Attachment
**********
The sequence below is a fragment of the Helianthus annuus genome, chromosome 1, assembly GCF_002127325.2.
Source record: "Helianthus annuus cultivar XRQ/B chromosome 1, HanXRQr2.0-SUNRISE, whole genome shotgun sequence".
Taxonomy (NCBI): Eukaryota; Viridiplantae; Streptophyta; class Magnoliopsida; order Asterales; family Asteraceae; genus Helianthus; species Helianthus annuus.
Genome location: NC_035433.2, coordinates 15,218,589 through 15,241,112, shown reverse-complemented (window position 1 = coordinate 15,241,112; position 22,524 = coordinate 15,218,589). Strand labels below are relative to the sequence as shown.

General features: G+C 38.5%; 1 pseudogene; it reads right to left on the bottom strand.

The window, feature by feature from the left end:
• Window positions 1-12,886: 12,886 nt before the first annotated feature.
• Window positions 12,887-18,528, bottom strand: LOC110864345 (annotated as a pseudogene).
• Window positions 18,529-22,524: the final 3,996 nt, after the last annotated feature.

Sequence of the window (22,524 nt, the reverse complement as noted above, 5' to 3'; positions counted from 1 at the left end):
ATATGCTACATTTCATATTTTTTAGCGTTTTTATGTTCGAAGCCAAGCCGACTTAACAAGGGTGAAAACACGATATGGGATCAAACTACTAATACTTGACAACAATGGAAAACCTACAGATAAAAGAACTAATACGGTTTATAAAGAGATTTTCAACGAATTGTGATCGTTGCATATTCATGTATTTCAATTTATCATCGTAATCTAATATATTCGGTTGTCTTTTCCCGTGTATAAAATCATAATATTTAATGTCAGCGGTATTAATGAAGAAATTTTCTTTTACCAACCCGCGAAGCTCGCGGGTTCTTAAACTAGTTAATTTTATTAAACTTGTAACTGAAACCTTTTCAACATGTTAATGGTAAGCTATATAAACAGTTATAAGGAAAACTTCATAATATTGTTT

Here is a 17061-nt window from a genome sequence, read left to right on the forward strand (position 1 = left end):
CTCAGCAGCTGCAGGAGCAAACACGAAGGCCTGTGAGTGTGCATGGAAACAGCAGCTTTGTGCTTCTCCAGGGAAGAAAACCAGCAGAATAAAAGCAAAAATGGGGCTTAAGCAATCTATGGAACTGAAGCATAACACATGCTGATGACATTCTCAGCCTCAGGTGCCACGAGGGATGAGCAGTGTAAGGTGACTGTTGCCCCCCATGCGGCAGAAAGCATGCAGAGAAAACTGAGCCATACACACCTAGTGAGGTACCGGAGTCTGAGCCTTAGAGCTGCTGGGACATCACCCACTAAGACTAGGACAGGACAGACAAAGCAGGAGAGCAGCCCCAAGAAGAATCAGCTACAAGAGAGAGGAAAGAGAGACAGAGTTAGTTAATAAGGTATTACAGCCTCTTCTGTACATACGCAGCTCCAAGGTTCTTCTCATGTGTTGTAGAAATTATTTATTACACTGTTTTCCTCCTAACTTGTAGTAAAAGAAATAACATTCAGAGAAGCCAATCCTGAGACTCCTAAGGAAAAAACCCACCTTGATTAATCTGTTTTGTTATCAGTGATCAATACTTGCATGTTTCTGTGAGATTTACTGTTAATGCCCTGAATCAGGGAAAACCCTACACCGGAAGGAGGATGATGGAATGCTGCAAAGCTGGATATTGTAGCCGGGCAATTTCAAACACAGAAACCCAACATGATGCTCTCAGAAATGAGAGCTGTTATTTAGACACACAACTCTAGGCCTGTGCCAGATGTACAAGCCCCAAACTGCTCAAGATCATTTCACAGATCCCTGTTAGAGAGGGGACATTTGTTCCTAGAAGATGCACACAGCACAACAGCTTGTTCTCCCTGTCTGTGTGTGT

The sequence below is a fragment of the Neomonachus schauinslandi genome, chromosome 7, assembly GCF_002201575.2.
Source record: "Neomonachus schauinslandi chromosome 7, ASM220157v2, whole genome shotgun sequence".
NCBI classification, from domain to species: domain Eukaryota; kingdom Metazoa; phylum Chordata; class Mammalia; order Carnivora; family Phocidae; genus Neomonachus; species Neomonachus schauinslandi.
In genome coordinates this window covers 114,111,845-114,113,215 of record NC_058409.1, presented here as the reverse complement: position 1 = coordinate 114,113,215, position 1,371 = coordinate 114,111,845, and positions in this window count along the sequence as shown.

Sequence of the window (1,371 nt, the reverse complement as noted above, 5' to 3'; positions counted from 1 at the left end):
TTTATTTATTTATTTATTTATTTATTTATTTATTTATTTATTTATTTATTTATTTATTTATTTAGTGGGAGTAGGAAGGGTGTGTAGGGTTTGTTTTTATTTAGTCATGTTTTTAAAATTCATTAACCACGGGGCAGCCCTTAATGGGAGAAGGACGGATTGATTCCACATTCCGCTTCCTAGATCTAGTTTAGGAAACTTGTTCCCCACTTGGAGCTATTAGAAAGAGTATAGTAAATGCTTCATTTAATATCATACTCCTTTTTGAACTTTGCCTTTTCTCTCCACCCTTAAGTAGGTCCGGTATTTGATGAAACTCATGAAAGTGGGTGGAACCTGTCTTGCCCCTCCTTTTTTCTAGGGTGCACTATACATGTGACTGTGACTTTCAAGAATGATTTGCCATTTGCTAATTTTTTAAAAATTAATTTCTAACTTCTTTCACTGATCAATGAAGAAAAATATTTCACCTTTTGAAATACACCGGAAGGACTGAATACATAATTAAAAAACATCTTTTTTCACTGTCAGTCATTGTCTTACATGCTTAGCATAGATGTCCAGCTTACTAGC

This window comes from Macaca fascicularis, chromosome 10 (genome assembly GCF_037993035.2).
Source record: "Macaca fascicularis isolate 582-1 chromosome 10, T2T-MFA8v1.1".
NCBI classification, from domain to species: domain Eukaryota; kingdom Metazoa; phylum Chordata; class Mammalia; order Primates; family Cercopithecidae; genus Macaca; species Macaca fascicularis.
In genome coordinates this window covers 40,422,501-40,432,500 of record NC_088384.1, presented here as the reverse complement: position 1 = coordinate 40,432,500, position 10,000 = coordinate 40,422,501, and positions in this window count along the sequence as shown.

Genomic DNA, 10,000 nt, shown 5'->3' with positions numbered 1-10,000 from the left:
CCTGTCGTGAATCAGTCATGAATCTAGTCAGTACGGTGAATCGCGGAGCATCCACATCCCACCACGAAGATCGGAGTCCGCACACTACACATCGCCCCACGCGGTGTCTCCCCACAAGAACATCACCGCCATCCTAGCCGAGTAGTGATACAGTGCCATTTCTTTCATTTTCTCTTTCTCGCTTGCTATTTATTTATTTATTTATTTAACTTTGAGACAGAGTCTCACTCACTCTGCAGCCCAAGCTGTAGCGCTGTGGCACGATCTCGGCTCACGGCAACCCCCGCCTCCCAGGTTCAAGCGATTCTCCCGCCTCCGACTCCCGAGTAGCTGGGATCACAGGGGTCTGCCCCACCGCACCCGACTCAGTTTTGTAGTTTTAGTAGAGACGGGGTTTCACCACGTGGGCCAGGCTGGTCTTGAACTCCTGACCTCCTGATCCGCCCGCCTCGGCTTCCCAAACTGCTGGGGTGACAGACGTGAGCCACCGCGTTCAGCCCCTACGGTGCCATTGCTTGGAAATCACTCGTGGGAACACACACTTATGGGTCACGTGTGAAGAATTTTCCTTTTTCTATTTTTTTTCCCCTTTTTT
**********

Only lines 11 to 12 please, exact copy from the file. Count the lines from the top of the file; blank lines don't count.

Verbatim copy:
ATATGCTACATTTCATATTTTTTAGCGTTTTTATGTTCGAAGCCAAGCCGACTTAACAAGGGTGAAAACACGATATGGGATCAAACTACTAATACTTGACAACAATGGAAAACCTACAGATAAAAGAACTAATACGGTTTATAAAGAGATTTTCAACGAATTGTGATCGTTGCATATTCATGTATTTCAATTTATCATCGTAATCTAATATATTCGGTTGTCTTTTCCCGTGTATAAAATCATAATATTTAATGTCAGCGGTATTAATGAAGAAATTTTCTTTTACCAACCCGCGAAGCTCGCGGGTTCTTAAACTAGTTAATTTTATTAAACTTGTAACTGAAACCTTTTCAACATGTTAATGGTAAGCTATATAAACAGTTATAAGGAAAACTTCATAATATTGTTT

Here is a 17061-nt window from a genome sequence, read left to right on the forward strand (position 1 = left end):